The Great Pretender by Susannah Cahalan
Susannah Cahalan's new book is a dramatic real-life story told with passion that might have worked better as a true-crime podcast
This is a dramatic story of an undercover exposé that reshaped psychiatry. In the 1970s, a Stanford psychologist and seven other sane people walked into asylums, feigned madness, received various diagnoses and witnessesd a lot of wrongdoing. The research that was later published transformed the way mental health was understood and treated – exposing serious cases of misdiagnosis and mistreatment of people. The paper also led to the mass de-funding of psychiatric care in the US, so it has a complicated and problematic history.
One problem is that lots of the data was cooked. Here, Susannah Cahalan shows that nothing is quite as it seems when it comes to Dr Rosenhan and his pseudo-patients. The science isn’t quite sound: the stories were carefully selected to fit a certain narrative, while things that didn’t fit were ignored.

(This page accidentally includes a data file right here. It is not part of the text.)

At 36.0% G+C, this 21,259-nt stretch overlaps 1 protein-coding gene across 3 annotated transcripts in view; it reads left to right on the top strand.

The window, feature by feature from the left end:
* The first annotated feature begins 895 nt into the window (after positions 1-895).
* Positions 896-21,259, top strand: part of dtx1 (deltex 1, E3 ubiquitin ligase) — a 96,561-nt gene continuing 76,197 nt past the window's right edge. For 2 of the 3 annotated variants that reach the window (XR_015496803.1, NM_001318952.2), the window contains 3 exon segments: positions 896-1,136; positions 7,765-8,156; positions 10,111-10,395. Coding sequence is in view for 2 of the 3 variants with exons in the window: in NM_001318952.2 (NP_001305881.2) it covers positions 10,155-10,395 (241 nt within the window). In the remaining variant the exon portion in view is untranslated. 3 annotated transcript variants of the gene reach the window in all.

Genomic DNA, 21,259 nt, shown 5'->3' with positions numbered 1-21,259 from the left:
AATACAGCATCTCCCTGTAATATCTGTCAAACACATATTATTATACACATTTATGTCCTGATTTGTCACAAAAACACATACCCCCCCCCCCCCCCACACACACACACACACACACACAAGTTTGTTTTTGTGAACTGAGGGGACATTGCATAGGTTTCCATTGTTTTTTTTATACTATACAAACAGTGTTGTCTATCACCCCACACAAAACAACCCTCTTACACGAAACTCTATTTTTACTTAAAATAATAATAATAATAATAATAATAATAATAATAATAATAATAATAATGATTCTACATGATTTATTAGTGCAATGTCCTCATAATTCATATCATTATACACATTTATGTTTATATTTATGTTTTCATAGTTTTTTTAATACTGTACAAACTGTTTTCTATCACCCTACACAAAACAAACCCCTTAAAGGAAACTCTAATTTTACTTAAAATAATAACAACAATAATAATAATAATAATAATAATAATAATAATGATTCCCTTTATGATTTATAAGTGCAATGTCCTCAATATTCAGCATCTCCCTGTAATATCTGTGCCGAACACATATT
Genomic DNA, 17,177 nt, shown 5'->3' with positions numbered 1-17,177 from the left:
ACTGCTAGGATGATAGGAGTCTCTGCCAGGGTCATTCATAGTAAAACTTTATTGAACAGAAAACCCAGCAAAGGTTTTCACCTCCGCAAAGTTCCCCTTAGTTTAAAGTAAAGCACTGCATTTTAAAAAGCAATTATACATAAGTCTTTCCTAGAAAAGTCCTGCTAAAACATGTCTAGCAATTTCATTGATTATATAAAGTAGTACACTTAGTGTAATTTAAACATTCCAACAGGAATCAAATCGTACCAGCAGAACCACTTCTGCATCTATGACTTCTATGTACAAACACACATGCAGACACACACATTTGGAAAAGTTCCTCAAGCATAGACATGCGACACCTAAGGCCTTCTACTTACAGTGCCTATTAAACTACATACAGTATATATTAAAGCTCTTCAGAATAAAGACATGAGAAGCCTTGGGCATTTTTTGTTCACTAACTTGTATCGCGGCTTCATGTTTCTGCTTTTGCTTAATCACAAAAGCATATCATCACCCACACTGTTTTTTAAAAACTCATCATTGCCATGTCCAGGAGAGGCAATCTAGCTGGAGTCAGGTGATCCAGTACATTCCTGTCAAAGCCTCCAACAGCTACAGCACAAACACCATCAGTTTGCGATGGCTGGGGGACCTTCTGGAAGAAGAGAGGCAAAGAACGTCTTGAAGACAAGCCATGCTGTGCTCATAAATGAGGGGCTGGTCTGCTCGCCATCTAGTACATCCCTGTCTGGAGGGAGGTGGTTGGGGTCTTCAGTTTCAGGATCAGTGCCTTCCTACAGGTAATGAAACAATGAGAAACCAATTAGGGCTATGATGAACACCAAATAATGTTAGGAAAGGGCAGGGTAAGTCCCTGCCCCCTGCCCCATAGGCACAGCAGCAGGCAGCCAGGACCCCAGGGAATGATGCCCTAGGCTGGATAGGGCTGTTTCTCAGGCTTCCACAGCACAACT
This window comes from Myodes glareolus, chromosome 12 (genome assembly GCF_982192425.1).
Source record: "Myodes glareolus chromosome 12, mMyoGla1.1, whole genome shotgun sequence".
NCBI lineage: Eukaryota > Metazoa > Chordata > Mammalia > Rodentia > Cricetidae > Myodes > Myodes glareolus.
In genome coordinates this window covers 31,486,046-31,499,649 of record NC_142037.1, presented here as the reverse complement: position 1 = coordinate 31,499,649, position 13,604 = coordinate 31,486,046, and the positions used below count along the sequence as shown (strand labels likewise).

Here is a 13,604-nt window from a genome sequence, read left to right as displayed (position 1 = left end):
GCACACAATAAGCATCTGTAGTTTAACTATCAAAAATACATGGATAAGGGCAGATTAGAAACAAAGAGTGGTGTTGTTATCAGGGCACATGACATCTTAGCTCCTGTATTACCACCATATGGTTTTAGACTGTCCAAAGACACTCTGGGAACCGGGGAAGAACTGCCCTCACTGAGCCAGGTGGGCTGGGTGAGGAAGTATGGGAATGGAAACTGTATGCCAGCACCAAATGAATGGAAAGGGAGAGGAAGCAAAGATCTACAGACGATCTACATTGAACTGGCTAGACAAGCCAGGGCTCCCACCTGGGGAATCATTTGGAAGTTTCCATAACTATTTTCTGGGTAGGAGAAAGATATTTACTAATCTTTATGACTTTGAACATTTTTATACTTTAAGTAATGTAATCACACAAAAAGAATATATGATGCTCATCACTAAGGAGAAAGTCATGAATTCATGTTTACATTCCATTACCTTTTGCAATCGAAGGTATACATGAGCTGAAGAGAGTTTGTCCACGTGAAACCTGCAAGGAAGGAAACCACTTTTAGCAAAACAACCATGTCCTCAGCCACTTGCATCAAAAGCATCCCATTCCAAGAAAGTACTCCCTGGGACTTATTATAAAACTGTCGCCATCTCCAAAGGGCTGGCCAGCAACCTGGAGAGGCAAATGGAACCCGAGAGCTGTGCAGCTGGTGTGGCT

The book is the result of meticulous research and relentless digging. It’s a ripe subject: the story itself is bizarre and brazen and you can feel Cahalan’s consuming passion for it. But in places it can feel over-dramatised, with the kind of rich cheesiness that might do well in a true-crime podcast, but on the page it seems overdone. Despite this, it’s an interesting premise, especially given Cahalan’s personal connection (she was falsely diagnosed with schizoaffective disorder).
Canongate, out now, £16.99